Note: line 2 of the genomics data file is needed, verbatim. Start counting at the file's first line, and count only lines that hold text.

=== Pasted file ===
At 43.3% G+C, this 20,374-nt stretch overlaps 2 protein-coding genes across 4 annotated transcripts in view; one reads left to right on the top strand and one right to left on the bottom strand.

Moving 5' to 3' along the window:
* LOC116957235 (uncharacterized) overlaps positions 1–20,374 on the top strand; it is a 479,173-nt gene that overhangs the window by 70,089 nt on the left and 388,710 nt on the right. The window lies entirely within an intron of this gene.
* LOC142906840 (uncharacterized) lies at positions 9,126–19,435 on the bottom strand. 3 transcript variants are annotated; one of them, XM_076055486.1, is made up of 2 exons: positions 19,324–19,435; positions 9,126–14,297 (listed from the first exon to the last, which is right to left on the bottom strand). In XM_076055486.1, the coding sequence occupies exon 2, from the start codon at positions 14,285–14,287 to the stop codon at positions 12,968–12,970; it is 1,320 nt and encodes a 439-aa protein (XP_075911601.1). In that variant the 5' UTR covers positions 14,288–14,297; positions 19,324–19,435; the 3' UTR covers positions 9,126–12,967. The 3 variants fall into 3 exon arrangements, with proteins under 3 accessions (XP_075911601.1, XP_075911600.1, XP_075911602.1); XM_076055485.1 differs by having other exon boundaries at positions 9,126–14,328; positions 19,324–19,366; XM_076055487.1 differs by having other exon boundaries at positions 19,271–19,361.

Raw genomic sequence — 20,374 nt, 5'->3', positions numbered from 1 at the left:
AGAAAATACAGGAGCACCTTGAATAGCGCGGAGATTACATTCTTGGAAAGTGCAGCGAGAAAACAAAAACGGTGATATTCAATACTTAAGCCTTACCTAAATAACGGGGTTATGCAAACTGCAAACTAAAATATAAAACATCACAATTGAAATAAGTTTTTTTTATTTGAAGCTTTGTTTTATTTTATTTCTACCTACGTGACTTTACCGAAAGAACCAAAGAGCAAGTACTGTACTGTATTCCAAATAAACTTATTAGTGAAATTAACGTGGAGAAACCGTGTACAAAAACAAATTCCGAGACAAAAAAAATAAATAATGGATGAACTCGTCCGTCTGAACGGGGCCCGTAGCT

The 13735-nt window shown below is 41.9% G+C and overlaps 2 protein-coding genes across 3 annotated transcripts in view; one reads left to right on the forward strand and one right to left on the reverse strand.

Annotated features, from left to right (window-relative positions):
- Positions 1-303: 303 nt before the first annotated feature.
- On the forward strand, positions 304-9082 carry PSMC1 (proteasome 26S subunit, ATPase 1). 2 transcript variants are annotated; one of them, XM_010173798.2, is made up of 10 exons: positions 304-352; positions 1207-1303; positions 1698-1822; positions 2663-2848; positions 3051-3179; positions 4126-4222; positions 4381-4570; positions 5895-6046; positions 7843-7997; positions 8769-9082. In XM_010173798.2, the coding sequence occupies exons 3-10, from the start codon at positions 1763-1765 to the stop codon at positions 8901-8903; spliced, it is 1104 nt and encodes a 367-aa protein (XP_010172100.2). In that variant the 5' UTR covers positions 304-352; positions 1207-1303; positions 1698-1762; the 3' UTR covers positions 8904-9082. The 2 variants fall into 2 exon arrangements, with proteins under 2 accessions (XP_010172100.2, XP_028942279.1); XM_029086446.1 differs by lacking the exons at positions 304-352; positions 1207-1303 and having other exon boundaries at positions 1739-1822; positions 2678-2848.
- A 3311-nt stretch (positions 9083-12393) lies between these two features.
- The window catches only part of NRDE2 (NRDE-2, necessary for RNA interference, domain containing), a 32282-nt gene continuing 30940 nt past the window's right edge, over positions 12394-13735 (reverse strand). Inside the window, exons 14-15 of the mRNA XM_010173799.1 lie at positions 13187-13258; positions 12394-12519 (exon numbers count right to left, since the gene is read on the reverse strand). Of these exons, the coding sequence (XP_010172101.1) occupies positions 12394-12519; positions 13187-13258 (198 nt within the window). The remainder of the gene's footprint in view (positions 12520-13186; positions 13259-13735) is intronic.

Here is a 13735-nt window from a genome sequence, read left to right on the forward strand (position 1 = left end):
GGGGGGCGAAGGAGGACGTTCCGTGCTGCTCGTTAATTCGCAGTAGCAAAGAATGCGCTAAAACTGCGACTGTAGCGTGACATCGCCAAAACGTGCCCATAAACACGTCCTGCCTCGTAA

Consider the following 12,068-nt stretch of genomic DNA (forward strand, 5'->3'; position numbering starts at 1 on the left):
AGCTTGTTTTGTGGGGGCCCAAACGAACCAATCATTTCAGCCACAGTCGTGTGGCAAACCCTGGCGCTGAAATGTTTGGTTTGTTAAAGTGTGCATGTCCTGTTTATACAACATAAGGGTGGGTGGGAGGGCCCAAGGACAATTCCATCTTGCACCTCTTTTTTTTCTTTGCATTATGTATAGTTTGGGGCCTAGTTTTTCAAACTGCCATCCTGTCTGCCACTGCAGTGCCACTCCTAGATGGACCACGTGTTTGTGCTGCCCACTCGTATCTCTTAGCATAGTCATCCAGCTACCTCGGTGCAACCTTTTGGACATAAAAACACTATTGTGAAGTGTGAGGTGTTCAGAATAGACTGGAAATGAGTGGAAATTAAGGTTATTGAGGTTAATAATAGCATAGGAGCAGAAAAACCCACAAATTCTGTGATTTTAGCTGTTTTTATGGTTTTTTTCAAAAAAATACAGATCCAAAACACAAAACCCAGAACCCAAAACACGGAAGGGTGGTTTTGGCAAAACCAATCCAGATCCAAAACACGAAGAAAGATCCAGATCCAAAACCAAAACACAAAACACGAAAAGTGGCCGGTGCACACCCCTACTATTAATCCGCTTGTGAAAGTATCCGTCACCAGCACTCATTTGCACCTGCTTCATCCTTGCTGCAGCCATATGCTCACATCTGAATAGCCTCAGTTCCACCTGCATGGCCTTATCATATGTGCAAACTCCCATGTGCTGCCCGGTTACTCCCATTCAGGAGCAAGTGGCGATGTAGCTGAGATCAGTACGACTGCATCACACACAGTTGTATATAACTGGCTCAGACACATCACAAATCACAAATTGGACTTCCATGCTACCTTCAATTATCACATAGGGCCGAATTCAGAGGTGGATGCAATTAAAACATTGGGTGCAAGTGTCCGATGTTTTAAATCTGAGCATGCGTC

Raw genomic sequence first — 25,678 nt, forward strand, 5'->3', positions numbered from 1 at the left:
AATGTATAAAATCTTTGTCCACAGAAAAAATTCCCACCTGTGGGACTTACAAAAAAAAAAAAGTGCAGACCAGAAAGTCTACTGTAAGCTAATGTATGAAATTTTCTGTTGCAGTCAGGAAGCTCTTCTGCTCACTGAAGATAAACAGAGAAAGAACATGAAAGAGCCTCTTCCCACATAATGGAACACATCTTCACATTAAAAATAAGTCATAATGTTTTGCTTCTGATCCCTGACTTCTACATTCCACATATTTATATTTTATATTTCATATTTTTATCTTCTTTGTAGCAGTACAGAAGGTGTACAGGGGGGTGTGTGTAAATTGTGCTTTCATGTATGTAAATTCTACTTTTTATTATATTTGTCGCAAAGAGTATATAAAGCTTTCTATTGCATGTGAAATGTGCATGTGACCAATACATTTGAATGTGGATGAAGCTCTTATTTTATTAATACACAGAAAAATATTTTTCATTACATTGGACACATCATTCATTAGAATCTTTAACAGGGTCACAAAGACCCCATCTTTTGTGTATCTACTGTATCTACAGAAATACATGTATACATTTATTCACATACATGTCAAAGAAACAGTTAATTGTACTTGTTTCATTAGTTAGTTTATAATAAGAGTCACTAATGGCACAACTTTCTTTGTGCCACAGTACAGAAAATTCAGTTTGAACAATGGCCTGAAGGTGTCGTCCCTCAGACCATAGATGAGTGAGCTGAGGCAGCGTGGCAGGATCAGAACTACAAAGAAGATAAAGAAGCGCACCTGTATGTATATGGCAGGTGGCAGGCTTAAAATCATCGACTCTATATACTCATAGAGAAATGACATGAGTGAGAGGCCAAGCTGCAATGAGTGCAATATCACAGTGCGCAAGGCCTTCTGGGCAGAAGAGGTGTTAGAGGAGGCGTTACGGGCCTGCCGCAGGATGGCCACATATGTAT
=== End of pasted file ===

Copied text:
Moving 5' to 3' along the window: